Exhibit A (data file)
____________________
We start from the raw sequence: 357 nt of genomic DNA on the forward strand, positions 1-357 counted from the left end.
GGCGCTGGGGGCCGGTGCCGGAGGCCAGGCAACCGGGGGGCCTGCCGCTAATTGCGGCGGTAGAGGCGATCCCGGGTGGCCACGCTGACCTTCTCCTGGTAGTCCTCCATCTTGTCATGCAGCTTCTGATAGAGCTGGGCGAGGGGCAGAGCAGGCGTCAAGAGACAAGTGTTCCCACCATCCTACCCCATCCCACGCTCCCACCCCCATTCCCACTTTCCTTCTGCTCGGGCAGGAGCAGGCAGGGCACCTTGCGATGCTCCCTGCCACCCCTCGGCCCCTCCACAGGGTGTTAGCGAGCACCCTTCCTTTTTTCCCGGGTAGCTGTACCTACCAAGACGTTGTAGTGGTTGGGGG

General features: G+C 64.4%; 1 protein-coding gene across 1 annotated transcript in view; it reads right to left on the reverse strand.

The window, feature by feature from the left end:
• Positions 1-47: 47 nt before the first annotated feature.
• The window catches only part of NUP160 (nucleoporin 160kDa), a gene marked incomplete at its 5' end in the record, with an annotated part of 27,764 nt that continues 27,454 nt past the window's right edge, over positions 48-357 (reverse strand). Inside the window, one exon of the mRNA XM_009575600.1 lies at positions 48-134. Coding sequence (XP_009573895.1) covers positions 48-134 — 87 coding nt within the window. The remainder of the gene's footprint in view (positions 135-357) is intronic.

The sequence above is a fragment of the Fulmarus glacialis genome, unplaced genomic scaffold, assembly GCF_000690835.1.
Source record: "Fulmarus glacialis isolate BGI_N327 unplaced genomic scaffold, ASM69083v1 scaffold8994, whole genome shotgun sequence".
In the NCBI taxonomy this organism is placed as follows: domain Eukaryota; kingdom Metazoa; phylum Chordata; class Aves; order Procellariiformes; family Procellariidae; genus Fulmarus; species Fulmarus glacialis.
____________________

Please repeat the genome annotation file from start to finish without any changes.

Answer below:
We start from the raw sequence: 357 nt of genomic DNA on the forward strand, positions 1-357 counted from the left end.
GGCGCTGGGGGCCGGTGCCGGAGGCCAGGCAACCGGGGGGCCTGCCGCTAATTGCGGCGGTAGAGGCGATCCCGGGTGGCCACGCTGACCTTCTCCTGGTAGTCCTCCATCTTGTCATGCAGCTTCTGATAGAGCTGGGCGAGGGGCAGAGCAGGCGTCAAGAGACAAGTGTTCCCACCATCCTACCCCATCCCACGCTCCCACCCCCATTCCCACTTTCCTTCTGCTCGGGCAGGAGCAGGCAGGGCACCTTGCGATGCTCCCTGCCACCCCTCGGCCCCTCCACAGGGTGTTAGCGAGCACCCTTCCTTTTTTCCCGGGTAGCTGTACCTACCAAGACGTTGTAGTGGTTGGGGG

General features: G+C 64.4%; 1 protein-coding gene across 1 annotated transcript in view; it reads right to left on the reverse strand.

The window, feature by feature from the left end:
• Positions 1-47: 47 nt before the first annotated feature.
• The window catches only part of NUP160 (nucleoporin 160kDa), a gene marked incomplete at its 5' end in the record, with an annotated part of 27,764 nt that continues 27,454 nt past the window's right edge, over positions 48-357 (reverse strand). Inside the window, one exon of the mRNA XM_009575600.1 lies at positions 48-134. Coding sequence (XP_009573895.1) covers positions 48-134 — 87 coding nt within the window. The remainder of the gene's footprint in view (positions 135-357) is intronic.

The sequence above is a fragment of the Fulmarus glacialis genome, unplaced genomic scaffold, assembly GCF_000690835.1.
Source record: "Fulmarus glacialis isolate BGI_N327 unplaced genomic scaffold, ASM69083v1 scaffold8994, whole genome shotgun sequence".
In the NCBI taxonomy this organism is placed as follows: domain Eukaryota; kingdom Metazoa; phylum Chordata; class Aves; order Procellariiformes; family Procellariidae; genus Fulmarus; species Fulmarus glacialis.